3. How experienced are you? Ask how long inspectors have been in the profession and how many inspections they’ve completed. They should provide customer referrals on request. New inspectors also may be highly qualified, but they should describe their training and let you know whether they plan to work with a more experienced partner.
  4. How do you keep your expertise up to date? Inspectors’ commitment to continuing education is a good measure of their professionalism and service. Advanced knowledge is especially important in cases in which a home is older or includes unique elements requiring additional or updated training.
  5. Do you focus on residential inspection? Make sure the inspector has training and experience in the unique discipline of home inspection, which is very different from inspecting commercial buildings or a construction site. If your customers are buying a unique property, such as a historic home, they may want to ask whether the inspector has experience with that type of property in particular.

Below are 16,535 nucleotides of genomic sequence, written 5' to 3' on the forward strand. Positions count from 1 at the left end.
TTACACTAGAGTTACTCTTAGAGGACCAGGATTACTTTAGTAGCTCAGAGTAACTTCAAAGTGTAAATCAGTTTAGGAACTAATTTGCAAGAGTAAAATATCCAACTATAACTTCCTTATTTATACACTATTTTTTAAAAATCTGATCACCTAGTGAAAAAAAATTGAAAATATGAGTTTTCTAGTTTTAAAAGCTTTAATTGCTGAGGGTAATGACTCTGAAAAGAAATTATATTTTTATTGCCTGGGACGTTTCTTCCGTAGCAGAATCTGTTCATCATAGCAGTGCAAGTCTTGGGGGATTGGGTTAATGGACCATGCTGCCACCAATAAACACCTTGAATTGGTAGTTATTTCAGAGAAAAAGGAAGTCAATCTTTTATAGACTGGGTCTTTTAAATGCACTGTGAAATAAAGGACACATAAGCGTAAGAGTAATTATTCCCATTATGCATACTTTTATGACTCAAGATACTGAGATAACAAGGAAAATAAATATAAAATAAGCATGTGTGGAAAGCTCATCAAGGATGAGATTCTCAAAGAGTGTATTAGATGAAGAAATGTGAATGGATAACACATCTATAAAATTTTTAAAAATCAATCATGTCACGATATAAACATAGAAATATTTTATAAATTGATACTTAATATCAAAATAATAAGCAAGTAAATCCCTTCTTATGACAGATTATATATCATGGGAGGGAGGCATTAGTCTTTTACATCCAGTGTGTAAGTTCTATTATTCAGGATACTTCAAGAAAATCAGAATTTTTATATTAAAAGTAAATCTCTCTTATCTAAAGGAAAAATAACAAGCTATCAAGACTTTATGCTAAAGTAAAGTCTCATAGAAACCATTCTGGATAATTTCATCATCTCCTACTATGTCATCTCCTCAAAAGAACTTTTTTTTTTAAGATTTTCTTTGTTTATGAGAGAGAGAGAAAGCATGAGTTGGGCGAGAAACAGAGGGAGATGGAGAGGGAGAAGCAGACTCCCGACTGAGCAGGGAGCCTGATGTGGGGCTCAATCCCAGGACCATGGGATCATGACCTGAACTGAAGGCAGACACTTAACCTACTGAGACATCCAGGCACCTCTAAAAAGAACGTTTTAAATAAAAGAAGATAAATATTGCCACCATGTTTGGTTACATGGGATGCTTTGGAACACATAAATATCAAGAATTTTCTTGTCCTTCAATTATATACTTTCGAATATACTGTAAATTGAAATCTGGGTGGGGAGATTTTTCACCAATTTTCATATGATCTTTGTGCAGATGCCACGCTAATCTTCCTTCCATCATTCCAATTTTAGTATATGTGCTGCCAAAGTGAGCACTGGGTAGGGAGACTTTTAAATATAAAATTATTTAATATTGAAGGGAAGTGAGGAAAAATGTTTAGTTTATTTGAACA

6. Will you offer to do repairs or improvements? Some state laws and trade associations allow the inspector to provide repair work on problems uncovered during the inspection. However, California  forbids it for home inspectors as a conflict of interest. Contact your local ASHI chapter to learn about the rules in your state. Pest Inspectors are allowed to bid and do work.
  7. How long will the inspection take? On average, an inspector working alone inspects a typical single-family house in two to three hours; anything significantly less may not be thorough. If your customers are purchasing an especially large property, they may want to ask whether additional inspectors will be brought in.
  8. What’s the cost? Costs can vary dramatically, depending on your region, the size and age of the house, and the scope of services. Customers should be wary of deals that seem too good to be true.
  9. What type of inspection report do you provide? Ask to see samples to determine whether you will understand the inspector's reporting style. Also, most inspectors provide their full report within 24 hours of the inspection.
  10. Will I be able to attend the inspection? The answer should be yes. A home inspection is a valuable educational opportunity for the buyer. An inspector's refusal to let the buyer attend should raise a red flag.
 
Source: Rob Paterkiewicz, executive director, American Society of Home Inspectors, Des Plaines, Ill., www.ashi.org.
 
 
 
Tips for Finding the Perfect Neighborhood